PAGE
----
‘Skanks in NYC’ blogger plans $15 million lawsuit against Google
Last week, an online catfight turned into a pillory by press, when model Liskula Cohen used a defamation lawsuit to reveal the identity of a blogger who had been bashing her on a blog called ‘Skanks in NYC.’
Cohen started pursuing the defamation suit against the anonymous ‘Skanks’ blogger in January after discovering the site, on which the blogger called Cohen a skank, a ho, and an old hag, among other nasty things, and posted photos of her, taken from various websites. Since Cohen needed the identity of the blogger in order to file the lawsuit against her, a judge in Manhattan granted Cohen’s request to force Google to reveal the e-mail address and IP address of the alleged defamer.
With that information, Cohen identified the blogger as Rosemary Port, a casual acquaintance and an unemployed “nightclub hostess,” who was upset with Cohen for things she had said to Port’s boyfriend. The media pulled Port’s name from the court papers and have written lots of stories about her. Port is pissed, and now she’s suing Google for disclosing her identity.
I wrote last week that privacy advocates were concerned about the judge’s forcing Google to reveal the blogger’s identity. Experts call it a “tough intersection between free speech and defamation.” It’s not very cool to go online and call someone a skank, but the question is: is it very constitutional?
Port thinks it is, and so perhaps do the American Civil Liberties Union, the Center for Democracy and Technology, and the Electronic Frontier Foundation. These non-profits are trying to protect our rights to say mean (and sometimes righteous) things anonymously and not fear being outed. Though to be fair, these groups are more concerned about protecting valid criticism than skanky allegations. They’ve launched Cyberslapp.org to help protect this right:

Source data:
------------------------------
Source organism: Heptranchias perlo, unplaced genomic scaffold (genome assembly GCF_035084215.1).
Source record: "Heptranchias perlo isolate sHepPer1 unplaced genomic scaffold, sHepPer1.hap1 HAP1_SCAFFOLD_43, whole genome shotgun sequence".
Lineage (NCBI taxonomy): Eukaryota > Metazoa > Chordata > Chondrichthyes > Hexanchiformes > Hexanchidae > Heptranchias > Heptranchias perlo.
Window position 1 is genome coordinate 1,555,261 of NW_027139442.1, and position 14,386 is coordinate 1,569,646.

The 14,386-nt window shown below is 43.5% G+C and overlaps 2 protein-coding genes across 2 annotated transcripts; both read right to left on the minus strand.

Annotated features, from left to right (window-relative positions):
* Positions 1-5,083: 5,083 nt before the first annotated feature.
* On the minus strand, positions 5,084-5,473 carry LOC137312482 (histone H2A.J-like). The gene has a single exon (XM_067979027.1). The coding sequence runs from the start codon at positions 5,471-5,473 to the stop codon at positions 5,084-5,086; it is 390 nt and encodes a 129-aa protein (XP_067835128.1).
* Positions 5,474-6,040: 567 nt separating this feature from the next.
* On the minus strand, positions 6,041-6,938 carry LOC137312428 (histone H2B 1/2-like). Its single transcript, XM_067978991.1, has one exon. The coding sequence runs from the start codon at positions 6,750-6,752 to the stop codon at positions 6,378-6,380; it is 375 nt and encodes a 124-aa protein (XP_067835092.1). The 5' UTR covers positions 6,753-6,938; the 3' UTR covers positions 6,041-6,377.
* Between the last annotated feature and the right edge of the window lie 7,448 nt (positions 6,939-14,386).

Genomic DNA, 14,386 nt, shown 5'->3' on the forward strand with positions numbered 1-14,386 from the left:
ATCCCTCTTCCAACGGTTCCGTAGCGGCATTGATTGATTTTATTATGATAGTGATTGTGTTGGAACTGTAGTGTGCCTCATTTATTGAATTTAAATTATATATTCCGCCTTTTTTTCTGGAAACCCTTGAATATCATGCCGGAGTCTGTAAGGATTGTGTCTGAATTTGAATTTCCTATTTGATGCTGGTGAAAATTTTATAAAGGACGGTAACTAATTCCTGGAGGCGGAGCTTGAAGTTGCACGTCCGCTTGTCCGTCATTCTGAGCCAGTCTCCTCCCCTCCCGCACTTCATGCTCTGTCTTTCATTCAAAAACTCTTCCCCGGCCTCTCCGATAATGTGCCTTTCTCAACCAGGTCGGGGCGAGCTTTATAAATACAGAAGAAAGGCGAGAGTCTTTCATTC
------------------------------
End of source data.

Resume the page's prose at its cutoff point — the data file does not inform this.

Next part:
A new form of lawsuit called a “CyberSLAPP” suit is threatening to overturn the promise of anonymous online speech and chill the freedom of expression that is central to the online world. CyberSLAPP cases typically involve a person who has posted anonymous criticisms of a corporation or public figure on the Internet. The target of the criticism then files a frivolous lawsuit just so they can issue a subpoena to the Web site or Internet Service Provider (ISP) involved, discover the identity of their anonymous critic, and intimidate or silence them.
via cyberslapp.org .
Cohen’s $3 million defamation lawsuit against Port does indeed appear to have been frivolous. She said she’s now dropping it.
Will Cyberslapp get behind Port’s $15 million lawsuit against Google? Port and her attorney definitely have the rhetoric down in their statements to the Daily News:
The pretty 29-year-old Fashion Institute of Technology student added that she’s furious at Google for revealing her identity, so much so that she plans to file a $15 million federal lawsuit against the Web giant.
“When I was being defended by attorneys for Google, I thought my right to privacy was being protected,” Port said.
“But that right fell through the cracks. Without any warning, I was put on a silver platter for the press to attack me. I would think that a multi-billion dollar conglomerate would protect the rights of all its users.”
In her suit, she’ll charge Google “breached its fiduciary duty to protect her expectation of anonymity,” said her high-powered attorney Salvatore Strazzullo.
“I’m ready to take this all the way to the Supreme Court,” Strazzullo said. “Our Founding Fathers wrote ‘The Federalist Papers’ under pseudonyms. Inherent in the First Amendment is the right to speak anonymously. Shouldn’t that right extend to the new public square of the Internet?”
“I feel proud to live in a country where you’re not persecuted for your opinions,” Port said. “That right has to be protected.
The Federalist Papers equated with ‘Skanks in NYC’? Oh yeah, totally see the parallels…
UPDATE: This lawsuit is dead in the water, says privacy expert Dan Solove.